Side projects are not a threat


3 min read
development
career
autodidacticism

Say it with me, side projects are not a threat.

If anything, they should be viewed as a form of continuing education.

Before you say anything, I’m fully aware that there are assholes out there that choose to run their side business(es) while they are on the clock.

They tend to be highly opportunistic dirt balls. They will leverage whatever or whomever they can and may even try to steal your own customers!

Those folks are just bad seeds and the person that hired them probably wasn’t a good judge of character.

They are also part of what gives side projects a bad name.

I’m not referring to them, I’m referring to the person, probably an engineer, that goes home after work and they invest their free time in working on something that’s not directly related to their day job.

Hold up Mr. Employer, I know exactly what you’re thinking.

I want them to be working on work stuff 100% of the time.

Eerie, right?

Know how I know this?

It’s because I’ve heard these exact words at least a few times in my life.

Not even because I was behind on a project or anything like that. It’s just because when somebody is paying somebody else, they tend to get greedy.

What’s astounding is that over the last few years things like avoiding burn out and “having a work-life balance” have become hot topics.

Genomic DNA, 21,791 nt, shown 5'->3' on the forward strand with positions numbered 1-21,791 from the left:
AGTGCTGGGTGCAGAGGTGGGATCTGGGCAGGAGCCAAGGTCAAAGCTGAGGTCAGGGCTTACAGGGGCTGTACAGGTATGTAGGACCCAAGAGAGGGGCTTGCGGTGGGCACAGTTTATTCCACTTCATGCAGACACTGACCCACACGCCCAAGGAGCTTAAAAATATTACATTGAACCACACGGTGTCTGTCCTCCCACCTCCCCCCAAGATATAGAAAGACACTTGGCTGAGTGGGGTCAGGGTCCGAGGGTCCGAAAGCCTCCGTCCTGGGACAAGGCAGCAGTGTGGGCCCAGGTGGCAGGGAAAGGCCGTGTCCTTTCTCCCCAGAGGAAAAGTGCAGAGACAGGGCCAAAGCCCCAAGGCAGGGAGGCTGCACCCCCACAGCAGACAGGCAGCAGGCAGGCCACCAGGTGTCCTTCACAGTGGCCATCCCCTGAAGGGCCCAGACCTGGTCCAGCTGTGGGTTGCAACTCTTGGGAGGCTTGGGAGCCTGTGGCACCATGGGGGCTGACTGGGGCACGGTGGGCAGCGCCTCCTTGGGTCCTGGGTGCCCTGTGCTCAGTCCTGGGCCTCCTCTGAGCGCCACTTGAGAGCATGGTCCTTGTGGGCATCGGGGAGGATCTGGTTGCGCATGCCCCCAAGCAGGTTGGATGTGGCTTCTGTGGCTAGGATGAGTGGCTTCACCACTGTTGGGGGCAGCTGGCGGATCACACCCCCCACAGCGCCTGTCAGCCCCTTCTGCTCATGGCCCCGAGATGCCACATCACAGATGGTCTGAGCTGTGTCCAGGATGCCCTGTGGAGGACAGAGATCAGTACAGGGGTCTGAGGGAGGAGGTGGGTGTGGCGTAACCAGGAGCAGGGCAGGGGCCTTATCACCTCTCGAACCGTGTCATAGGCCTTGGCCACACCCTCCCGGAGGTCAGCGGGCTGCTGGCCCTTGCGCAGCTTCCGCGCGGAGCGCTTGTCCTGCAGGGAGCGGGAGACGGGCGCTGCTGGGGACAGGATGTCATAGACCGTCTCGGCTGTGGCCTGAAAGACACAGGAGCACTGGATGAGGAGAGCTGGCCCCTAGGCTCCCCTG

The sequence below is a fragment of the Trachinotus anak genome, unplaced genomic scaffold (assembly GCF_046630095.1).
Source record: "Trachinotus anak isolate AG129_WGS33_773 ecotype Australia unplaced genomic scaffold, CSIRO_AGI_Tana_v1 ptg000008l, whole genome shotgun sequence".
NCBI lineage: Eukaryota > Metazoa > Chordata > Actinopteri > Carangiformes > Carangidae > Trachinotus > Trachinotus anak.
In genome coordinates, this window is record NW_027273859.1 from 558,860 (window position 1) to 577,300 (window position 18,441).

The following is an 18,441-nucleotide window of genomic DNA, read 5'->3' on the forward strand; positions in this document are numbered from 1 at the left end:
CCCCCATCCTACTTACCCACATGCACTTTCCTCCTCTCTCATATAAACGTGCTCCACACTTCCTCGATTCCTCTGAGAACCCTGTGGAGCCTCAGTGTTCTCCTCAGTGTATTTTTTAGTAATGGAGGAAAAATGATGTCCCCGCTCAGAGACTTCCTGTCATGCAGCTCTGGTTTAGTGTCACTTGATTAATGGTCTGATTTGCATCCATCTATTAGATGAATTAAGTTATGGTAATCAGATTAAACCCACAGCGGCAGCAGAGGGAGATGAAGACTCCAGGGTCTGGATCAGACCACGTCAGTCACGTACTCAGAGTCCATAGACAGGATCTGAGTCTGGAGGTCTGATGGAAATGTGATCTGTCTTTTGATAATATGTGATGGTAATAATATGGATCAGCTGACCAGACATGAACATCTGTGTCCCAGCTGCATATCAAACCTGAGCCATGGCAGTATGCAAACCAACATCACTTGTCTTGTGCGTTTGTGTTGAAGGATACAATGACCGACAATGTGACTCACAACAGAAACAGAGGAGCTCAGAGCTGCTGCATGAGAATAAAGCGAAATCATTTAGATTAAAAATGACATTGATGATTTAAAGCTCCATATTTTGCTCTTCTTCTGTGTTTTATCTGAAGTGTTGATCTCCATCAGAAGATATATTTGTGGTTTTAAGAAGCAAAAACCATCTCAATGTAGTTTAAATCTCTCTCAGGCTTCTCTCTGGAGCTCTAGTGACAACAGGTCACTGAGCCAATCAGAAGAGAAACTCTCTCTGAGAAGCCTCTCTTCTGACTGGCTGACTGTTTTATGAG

Yet somehow, the moment you mention that you have some other shit going on in your down time, you are villainized!

For whatever reason, it’s become more acceptable to spend 4 hours a night binge watching Netflix or running around in some video game than it is investing time into improving your skills.

A lot of it seems to boil down to this irrational fear that if somebody has a successful side project they are going to leave you to pursue it.

Side projects are like the lottery. Most aren’t going to be winners, but most of the time you will learn something from your side project.

Even if a side project is a winner, wouldn’t you prefer to lose a highly motivated person that spends their time improving themselves versus keeping a couch potato that can recite every character back story from Game of Thrones?

With all of that said, I had a very small side project come up this weekend and I wanted to document the things that I learned on my own, while off the clock.

So the project was an Alexa skill, because Amazon is going a giveaway which includes an Echo Dot and some killer socks.

I really want the socks, but a free Dot would be great too ;)

Granted, this probably wasn’t a project that is going to blossom into a viable revenue stream for me, but it was a great chance to learn and improve.

In less than half of day of my time, I was able to learn how to create an Alexa skill, how to write and deploy a Lambda function and at the most trivial, how to quickly read in an RSS feed.

All of these new skills came at zero cost to my employer and at least a few of the things I learned will end up coming in handy soon.

OH THE HORROR.